Under Davie and Willingham, Notre Dame had some of the most inept offenses in school history, offenses so bad that even throwing for a first down sometimes felt like a big accomplishment.
Under those circumstances, Weis came in and appeared to revolutionize the Irish offense or bring it into the modern world of college football.
But he probably only brought Notre Dame half way there in the modernization process.
The Notre Dame schedule doesn’t lend itself to a nice cupcake blowout or two every year and Weis was notorious for letting off the gas against truly inferior opponents, but still, you have to score 50 points at least once in a while.
And Weis didn’t do it once in five full seasons in South Bend.
Brian Kelly on the other hand, should complete the process and bring the Irish fully into the modern world of offense.
The 2010 Notre Dame offense may be one of the best in school history and could eclipse anything that Weis put out from 2005 to 2009.
The Irish will run the ball better, they will be better prepared in the red zone and the horses are all there for a dynamic attack that should be among the best in the country.
As soon as this year we will see Notre Dame score a lot of points and the offense will surely be more consistently dominant than under the previous regime.
School records for total points in a season and points per game will be seriously challenged and possibly broken, while this team will score 50 points on more than one occasion and possibly as many as three times.
Brian Kelly has said it over and over again, the goal in his offense is to score points, score points quickly and score points often.
This offense is not about breeding a quarterback for the NFL, it’s about scoring points.
And scoring points wins football games.
Improvement No. 2 (More Energy)
What exactly do I mean by more energy?
Well it covers a lot of issues really.
First of all, improved strength and conditioning from Paul Longo.
Now add in a training table and a young and hungry coaching staff.
Once again, we see Notre Dame coming out of the dark ages and joining the modern world with some of these badly needed changes that were never implemented in the past and weighed an already academically inclined team down even more.
This subject is inherently vague, but anyone who watches college football can tell you how important it is for a team to play with motivation, strength and high energy for all four quarters.
From a mental standpoint, the running out of the tunnel should be more passionate and exhilarating, while the coaches should be more active on the sidelines. Maybe these things don’t matter in the NFL, but they matter in college.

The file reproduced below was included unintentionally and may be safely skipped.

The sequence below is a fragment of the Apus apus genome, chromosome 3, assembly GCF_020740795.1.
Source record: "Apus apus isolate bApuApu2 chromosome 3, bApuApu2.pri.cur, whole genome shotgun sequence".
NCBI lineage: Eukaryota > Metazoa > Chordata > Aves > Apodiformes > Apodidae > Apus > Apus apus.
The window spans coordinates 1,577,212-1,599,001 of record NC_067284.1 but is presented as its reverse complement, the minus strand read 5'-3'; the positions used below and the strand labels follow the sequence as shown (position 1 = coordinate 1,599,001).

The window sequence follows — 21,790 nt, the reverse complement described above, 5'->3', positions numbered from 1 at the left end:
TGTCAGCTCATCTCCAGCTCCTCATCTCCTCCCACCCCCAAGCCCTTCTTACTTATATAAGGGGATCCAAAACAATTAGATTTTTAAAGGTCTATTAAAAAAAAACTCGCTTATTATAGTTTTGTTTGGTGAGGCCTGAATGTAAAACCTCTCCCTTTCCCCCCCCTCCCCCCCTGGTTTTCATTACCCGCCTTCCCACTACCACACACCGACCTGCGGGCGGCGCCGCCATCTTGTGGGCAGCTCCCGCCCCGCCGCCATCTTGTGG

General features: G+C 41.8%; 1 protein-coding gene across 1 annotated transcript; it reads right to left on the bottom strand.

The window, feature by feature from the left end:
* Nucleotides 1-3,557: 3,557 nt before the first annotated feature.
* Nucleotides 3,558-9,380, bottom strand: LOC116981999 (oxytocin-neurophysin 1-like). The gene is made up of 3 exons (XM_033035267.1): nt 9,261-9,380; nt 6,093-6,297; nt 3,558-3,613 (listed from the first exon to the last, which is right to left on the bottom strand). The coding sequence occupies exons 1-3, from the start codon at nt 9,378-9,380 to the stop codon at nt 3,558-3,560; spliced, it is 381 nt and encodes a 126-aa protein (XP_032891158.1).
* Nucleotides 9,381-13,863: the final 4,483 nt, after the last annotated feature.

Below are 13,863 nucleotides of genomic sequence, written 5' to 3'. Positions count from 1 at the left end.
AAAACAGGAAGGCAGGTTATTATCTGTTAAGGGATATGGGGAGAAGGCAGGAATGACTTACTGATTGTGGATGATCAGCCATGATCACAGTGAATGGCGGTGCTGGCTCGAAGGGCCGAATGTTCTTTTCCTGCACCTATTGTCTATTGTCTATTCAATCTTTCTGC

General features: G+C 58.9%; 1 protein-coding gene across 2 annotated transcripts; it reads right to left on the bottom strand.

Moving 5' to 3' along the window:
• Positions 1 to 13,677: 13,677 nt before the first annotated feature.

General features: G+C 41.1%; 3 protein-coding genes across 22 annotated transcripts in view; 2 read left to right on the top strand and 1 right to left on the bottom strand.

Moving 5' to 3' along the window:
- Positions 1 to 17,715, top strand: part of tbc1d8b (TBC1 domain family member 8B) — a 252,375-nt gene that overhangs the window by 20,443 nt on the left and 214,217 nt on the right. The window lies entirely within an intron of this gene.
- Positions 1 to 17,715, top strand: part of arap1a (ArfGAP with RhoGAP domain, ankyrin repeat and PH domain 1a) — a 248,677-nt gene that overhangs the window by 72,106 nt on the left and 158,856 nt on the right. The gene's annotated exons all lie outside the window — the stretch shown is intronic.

All of those things help a team play harder and stay focused. And with increased strength and stamina, those mental edges grow even more powerful.
My example during the off-season was how the offensive line is benefiting from the coaching change because they are now focused on one system and one goal in terms of body weight, strength and the type of plays they will be running.
No more tugging back and forth between beefing up into power running linemen one year and then dropping weight to meet the demands of a new annual game plan the following spring.
One clearly defined system will equal more energy for the offensive linemen, and thus, better results on the field.
Moreover, the experience that Brian Kelly brings to the table could give the team a boost of energy in so many ways. His ability to talk to people and get them to believe in a common goal, to get them to believe in themselves and the team’s future is something that cannot be underestimated.
Even his precise program framework should give the players extra focus and the ability to be more productive with their time as major college football players in an intense academic environment.
Sometimes it can be this simple.
More energy means attacking opponents harder and for longer periods of time.
It means playing smarter and more precise.
It means no more fourth quarter flameouts.
Improvement No. 3 (Friskier Defense)
I’ve chosen my words here very carefully and instead of "improved" or "better" I am going with "friskier" defense.
Let’s remember, last year’s defense was statistically the worst in school history.
Now we can attribute a lot of that futility to the coaching staff. You don’t generally see players moving around so much just seconds before the snap of the ball trying to figure out where they should be, who they should cover and what their responsibilities entail.
But that happened all the time last year.
Due to the constant blitzing schemes, it was far too easy to move the ball on the Irish last year. Opposing quarterbacks like Matt Barkley and David Shinskie, who otherwise struggled all year long against the rest of their competition, dropped back and found receivers wide open against Notre Dame like it was a pre-game run through.